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In Tbilisi, Stoltenberg reaffirms NATO support for Georgia's territorial integrity

In Tbilisi, Stoltenberg reaffirms NATO support for Georgia's territorial integrity

NATO Secretary General Jens Stoltenberg continued his tour of the South Caucasus on Monday (18 March 2024), meeting with President Salome Zourabichvili and Prime Minister Irakli Kobakhidze of Georgia in Tbilisi. “Georgia is one of NATO’s closest partners. We highly appreciate your substantial contributions to NATO missions and operations and we fully support Georgia’s sovereignty and territorial integrity. South Ossetia and Abkhazia are part of Georgia,” Mr Stoltenberg said. He called on Russia to reverse the recognition of Georgian territories South Ossetia and Abkhazia as independent states and added that Russia’s organisation of elections in occupied parts of Georgia and Ukraine is completely illegal. “Russia’s presidential election was clearly neither free nor fair,” Mr Stoltenberg said. The Secretary General welcomed Georgia’s substantial contributions to NATO operations and support to Ukraine. Georgia is hosting thousands of Ukrainian refugees and providing crucial humanitarian and financial aid. “Russia persists in its pursuit of imperial ambitions. And in Ukraine, the situation on the battlefield remains difficult,” he said. “But, with our support, Ukraine has pushed back - destroying or damaging a significant part of Russia’s Black Sea fleet,” allowing Ukraine to re-open grain shipping that is vital for their economy and for global food security. The Secretary General will conclude his three day visit to the South Caucasus in Yerevan on Tuesday, meeting with President Vahagn Khachaturyan and Prime Minister Nikol Pashinyan of Armenia. On Sunday and Monday, he met Azerbaijan’s leadership in Baku.
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NATO Secretary General in Baku at the start of South Caucasus tour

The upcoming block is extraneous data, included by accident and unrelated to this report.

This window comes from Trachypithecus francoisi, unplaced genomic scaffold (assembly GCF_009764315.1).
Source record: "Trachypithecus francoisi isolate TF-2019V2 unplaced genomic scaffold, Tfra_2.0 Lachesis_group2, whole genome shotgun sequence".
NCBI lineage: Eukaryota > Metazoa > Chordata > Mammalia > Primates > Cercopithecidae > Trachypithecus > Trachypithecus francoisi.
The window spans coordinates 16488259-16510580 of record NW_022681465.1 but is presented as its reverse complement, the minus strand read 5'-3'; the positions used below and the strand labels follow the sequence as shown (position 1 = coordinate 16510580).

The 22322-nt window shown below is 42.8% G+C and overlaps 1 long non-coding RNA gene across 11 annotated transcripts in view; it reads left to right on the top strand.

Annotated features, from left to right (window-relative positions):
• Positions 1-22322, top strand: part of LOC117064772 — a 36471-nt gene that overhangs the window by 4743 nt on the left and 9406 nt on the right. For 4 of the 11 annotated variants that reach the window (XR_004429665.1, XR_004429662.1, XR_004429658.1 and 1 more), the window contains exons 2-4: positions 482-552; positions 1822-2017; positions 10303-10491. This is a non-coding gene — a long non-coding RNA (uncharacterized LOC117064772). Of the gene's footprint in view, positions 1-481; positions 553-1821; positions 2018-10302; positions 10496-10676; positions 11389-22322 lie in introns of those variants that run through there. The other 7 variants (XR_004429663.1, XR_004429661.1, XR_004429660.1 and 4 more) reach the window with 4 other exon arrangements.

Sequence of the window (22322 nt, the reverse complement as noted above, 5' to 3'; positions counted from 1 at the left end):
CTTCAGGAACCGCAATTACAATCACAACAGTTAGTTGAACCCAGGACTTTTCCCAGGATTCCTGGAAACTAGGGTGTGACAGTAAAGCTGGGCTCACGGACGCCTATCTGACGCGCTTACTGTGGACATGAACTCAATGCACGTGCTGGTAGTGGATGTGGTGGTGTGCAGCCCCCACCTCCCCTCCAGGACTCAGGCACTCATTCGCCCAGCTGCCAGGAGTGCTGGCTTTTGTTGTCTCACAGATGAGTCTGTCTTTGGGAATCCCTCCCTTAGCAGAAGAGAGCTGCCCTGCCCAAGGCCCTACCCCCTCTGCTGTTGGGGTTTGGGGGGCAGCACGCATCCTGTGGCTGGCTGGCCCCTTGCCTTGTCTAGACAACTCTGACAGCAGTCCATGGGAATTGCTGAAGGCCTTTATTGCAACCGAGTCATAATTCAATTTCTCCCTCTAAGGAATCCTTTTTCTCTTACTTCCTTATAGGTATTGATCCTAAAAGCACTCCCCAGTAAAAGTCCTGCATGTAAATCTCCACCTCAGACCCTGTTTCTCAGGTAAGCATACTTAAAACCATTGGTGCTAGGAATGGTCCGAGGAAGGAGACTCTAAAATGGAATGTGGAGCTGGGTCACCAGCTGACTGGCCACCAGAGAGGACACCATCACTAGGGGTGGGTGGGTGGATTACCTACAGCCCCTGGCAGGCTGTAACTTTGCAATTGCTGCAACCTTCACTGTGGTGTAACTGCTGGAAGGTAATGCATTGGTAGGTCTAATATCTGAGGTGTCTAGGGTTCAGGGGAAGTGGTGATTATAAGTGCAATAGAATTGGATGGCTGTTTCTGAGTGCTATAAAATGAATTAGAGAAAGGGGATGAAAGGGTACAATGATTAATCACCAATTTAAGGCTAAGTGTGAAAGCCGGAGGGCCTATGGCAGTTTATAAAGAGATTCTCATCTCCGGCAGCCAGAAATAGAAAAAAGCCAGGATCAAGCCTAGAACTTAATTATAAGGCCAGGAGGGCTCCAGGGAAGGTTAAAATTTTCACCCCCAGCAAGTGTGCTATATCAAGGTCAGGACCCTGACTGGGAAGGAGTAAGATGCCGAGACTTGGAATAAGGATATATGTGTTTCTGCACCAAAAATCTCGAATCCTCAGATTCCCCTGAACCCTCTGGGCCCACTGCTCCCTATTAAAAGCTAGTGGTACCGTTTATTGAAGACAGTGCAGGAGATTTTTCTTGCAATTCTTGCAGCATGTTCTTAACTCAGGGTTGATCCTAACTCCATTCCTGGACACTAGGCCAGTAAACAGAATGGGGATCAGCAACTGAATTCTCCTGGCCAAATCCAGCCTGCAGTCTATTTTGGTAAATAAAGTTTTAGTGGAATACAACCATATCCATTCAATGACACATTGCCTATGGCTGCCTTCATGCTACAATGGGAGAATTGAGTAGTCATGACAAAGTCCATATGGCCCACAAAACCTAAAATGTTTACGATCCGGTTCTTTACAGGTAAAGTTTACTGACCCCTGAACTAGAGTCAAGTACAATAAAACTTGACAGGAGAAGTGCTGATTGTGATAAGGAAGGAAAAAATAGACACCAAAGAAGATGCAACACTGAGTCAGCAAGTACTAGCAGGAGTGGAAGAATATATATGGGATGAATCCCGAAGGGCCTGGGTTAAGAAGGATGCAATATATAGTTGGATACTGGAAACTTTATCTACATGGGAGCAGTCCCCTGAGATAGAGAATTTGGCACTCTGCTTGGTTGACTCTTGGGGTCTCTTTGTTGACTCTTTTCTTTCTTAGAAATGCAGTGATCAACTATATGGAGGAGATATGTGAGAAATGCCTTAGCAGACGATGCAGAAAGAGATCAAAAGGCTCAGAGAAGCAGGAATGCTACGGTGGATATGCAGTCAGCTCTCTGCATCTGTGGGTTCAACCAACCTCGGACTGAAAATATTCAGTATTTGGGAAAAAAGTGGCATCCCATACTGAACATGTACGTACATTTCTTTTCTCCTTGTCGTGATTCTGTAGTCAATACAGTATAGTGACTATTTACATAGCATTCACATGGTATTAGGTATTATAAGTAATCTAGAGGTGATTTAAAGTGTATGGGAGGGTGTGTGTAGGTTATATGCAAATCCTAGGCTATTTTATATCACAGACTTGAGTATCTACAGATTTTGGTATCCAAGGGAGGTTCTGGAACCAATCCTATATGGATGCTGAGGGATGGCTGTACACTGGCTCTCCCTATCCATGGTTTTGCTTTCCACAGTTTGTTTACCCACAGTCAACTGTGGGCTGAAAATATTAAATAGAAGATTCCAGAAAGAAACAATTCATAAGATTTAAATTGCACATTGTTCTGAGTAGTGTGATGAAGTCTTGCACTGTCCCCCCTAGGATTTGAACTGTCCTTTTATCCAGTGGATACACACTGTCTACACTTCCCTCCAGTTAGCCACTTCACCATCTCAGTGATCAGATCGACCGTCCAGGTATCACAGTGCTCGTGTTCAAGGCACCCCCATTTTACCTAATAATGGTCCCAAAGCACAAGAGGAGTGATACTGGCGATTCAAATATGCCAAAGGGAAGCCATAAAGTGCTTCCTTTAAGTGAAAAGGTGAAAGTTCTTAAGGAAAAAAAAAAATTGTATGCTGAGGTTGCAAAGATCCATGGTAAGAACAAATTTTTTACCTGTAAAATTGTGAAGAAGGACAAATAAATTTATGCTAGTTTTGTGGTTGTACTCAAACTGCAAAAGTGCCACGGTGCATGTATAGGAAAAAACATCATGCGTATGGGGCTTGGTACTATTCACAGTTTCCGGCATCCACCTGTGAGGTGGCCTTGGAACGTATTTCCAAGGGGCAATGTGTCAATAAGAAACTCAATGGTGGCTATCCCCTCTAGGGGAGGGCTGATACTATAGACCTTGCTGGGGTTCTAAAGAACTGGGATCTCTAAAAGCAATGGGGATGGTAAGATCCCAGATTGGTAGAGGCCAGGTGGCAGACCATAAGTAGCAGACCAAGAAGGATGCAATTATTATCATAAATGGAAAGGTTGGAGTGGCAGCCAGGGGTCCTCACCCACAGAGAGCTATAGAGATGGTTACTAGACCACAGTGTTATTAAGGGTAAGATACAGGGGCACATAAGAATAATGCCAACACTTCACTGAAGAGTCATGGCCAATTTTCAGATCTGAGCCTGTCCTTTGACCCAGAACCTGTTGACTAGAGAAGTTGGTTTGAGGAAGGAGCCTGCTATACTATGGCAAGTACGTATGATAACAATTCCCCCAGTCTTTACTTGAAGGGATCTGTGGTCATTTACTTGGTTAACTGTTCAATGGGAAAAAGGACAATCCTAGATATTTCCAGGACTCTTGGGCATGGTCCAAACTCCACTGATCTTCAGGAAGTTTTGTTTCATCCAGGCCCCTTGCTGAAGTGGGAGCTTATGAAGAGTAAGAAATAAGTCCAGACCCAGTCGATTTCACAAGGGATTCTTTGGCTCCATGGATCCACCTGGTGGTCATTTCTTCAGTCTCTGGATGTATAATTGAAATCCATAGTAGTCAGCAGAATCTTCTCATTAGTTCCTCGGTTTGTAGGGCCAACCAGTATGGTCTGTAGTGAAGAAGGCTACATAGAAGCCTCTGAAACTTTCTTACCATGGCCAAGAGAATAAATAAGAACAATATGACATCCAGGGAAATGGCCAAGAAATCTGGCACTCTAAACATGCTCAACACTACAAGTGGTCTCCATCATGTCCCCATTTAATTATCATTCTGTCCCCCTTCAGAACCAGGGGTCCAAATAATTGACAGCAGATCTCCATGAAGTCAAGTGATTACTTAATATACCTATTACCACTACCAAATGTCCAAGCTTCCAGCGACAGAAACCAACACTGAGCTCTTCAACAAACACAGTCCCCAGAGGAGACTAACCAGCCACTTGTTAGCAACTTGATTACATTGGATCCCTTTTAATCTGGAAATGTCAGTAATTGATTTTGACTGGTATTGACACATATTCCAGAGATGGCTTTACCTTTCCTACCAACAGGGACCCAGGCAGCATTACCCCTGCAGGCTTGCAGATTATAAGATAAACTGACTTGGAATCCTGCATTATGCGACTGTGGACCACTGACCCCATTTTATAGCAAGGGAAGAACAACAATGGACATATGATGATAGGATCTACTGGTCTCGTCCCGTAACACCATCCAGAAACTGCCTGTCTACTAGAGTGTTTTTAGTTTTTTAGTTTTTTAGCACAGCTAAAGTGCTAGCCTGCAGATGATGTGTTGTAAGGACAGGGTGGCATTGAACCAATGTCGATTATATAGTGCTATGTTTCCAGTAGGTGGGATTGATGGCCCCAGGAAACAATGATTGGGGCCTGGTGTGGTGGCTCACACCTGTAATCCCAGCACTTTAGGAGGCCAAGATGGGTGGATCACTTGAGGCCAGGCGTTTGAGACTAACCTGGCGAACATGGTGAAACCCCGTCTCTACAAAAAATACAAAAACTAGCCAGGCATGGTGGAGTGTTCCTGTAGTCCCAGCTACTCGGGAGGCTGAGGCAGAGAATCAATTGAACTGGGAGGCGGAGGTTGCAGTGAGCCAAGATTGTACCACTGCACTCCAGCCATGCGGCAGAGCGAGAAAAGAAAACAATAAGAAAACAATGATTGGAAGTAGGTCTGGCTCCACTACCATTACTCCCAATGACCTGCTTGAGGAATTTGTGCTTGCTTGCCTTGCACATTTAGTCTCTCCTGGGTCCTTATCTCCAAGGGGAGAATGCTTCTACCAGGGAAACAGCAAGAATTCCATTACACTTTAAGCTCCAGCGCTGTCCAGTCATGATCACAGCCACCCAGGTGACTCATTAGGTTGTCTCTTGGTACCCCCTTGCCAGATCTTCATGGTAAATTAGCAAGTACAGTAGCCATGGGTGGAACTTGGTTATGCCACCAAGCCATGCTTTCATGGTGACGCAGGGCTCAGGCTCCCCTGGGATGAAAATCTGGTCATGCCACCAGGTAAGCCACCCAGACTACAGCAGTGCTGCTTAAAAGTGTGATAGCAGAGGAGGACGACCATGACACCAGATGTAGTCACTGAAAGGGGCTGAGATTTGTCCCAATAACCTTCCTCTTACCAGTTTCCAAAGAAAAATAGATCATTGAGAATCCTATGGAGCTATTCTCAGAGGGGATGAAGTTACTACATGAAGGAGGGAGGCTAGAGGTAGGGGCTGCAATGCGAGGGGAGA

NATO Secretary General in Baku at the start of South Caucasus tour

NATO Secretary General Jens Stoltenberg arrived in Baku in Sunday (17 March) at the start of a three-day, tri-nation tour of the South Caucasus. Meeting with President Ilham Aliyev, the Secretary-General welcomed Azerbaijan’s long-standing collaboration with the Alliance, saying he looked forward to further strengthening the partnership. On the situation in the South Caucasus, the Secretary-General underlined that “peace and stability is not only important here but for security more broadly”. He said: “Armenia and Azerbaijan now have an opportunity to achieve an enduring peace after years of conflict.”  He added: “I can just encourage you to seize this opportunity to reach a lasting peace agreement with Armenia”. On Ukraine, Mr Stoltenberg welcomed the much-needed support provided by Azerbaijan, and called on all countries in the region to step up: “more support is needed because the situation in Ukraine is extremely difficult.” The Secretary-General called the upcoming COP29 Global Climate Summit in Azerbaijan an important milestone: “It is important for everyone concerned about climate change but also important for our security because those issues are closely interlinked.”
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Kobakhidze in Baku as Georgia pushes its regional role

Kobakhidze in Baku as Georgia pushes its regional role

The recently appointed prime minister of Georgia, Irakli Kobakhidze, has arrived in Baku for talks with the Azerbaijani leadership. In the few days during which he has been prime minister Kobakhidze has given a lot of importance to relations with the country's two immediate neighbours, Armenia and Azerbaijan, meeting separately with the Ambassadors of the two countries and receiving visiting delegations. Georgia is keen to promote its regional role and to support the process of peace and reconciliation between Armenia and Azerbaijan. This is likely to be one of the topics on Kobakhidze's agenda in Baku. The Georgian prime minister is also expected to visit Armenia next week,